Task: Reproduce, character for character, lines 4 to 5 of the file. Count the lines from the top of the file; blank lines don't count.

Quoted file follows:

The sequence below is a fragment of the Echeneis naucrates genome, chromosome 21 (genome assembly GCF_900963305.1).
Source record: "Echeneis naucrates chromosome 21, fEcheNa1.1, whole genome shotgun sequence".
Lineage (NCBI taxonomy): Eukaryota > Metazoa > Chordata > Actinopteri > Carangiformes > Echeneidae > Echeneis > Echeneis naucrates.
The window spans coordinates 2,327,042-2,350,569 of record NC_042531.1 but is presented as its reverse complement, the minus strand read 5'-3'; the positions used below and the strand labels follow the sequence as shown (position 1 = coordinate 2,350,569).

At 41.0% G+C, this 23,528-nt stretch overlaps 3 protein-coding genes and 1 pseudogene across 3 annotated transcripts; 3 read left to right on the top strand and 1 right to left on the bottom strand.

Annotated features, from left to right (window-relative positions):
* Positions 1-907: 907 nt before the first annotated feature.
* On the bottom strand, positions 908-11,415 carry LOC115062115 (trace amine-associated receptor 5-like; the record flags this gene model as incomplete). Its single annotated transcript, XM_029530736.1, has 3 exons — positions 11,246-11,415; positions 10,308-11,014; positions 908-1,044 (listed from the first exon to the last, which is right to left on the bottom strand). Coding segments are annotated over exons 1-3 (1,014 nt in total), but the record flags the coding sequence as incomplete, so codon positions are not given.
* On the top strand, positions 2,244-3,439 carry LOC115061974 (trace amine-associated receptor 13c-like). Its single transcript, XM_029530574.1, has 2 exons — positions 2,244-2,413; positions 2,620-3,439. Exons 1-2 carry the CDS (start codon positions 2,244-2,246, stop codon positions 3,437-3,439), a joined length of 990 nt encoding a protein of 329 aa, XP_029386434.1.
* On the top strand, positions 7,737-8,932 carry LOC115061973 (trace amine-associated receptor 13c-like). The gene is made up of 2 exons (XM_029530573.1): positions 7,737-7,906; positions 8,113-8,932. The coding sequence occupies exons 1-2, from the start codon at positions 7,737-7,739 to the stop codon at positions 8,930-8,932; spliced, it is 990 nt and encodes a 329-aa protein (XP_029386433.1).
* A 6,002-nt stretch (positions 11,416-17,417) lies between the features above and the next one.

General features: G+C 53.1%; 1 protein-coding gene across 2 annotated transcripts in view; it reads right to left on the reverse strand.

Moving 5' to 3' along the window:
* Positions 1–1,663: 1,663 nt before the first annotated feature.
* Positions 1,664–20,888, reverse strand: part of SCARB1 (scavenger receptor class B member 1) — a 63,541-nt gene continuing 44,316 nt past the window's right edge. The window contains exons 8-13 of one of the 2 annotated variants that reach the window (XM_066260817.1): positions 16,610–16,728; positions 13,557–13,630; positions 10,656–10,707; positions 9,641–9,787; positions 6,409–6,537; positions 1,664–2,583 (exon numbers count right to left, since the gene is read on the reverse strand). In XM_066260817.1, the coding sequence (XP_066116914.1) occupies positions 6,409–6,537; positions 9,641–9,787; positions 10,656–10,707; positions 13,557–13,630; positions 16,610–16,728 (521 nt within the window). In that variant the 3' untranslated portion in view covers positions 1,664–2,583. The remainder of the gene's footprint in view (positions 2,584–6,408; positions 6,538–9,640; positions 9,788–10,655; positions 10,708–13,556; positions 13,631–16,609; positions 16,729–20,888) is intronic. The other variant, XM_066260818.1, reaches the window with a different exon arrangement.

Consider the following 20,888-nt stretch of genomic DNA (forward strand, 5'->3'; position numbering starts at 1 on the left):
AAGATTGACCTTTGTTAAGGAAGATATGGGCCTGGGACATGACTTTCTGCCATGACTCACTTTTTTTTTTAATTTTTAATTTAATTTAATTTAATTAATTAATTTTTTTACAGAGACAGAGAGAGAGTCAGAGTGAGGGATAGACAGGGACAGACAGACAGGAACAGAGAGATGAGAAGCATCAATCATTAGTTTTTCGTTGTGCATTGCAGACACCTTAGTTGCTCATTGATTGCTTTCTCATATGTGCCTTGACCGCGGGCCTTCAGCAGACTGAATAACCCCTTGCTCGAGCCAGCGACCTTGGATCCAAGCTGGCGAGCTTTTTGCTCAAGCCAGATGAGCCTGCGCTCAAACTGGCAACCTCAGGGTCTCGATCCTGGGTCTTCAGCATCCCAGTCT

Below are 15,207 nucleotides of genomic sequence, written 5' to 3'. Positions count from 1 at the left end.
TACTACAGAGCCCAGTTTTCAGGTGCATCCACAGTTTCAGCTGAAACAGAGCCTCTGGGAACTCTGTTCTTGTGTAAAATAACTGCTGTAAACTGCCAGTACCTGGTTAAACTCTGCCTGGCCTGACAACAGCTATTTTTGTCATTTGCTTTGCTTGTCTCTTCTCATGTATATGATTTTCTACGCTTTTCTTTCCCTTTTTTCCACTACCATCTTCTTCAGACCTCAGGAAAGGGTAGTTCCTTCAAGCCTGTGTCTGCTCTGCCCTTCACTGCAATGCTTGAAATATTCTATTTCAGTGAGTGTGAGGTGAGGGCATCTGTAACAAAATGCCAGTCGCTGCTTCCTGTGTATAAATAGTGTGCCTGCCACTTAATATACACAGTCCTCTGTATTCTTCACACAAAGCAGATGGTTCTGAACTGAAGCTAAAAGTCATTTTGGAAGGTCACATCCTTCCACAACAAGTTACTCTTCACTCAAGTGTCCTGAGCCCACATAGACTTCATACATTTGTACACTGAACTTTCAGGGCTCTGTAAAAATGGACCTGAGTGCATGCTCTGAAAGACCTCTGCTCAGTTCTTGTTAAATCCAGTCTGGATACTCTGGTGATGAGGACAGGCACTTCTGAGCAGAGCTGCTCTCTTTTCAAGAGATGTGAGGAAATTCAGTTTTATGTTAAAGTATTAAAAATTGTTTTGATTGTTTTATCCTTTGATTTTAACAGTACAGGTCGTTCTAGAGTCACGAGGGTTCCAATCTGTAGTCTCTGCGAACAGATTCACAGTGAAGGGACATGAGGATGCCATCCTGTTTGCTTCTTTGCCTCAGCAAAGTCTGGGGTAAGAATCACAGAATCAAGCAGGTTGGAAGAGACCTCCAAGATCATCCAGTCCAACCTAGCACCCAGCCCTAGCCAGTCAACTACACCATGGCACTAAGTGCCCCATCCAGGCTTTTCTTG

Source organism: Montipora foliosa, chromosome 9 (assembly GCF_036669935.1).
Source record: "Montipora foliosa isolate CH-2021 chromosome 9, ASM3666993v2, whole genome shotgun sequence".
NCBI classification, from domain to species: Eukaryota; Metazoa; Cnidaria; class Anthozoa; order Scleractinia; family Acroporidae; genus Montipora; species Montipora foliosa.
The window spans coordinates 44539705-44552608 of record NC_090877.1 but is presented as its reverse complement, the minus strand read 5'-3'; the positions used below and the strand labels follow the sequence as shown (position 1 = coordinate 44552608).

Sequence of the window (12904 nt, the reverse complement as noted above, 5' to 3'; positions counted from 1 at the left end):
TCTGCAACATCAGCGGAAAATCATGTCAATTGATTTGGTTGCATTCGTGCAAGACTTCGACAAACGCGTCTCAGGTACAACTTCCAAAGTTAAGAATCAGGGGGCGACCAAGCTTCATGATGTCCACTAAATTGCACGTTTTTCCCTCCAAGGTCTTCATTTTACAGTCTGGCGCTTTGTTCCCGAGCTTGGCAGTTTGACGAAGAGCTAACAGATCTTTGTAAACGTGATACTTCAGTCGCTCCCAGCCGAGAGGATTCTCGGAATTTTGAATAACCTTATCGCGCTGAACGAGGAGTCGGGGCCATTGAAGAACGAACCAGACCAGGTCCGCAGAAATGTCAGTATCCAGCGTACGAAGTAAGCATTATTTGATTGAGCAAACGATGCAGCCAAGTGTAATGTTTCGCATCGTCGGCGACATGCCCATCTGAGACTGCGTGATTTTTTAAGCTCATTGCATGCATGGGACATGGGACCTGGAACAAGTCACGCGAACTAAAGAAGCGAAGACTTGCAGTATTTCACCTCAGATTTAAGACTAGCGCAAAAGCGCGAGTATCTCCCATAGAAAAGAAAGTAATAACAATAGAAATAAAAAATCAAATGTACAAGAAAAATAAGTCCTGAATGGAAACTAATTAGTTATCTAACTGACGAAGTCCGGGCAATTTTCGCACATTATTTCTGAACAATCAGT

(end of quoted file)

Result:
The window spans coordinates 2,327,042-2,350,569 of record NC_042531.1 but is presented as its reverse complement, the minus strand read 5'-3'; the positions used below and the strand labels follow the sequence as shown (position 1 = coordinate 2,350,569).

At 41.0% G+C, this 23,528-nt stretch overlaps 3 protein-coding genes and 1 pseudogene across 3 annotated transcripts; 3 read left to right on the top strand and 1 right to left on the bottom strand.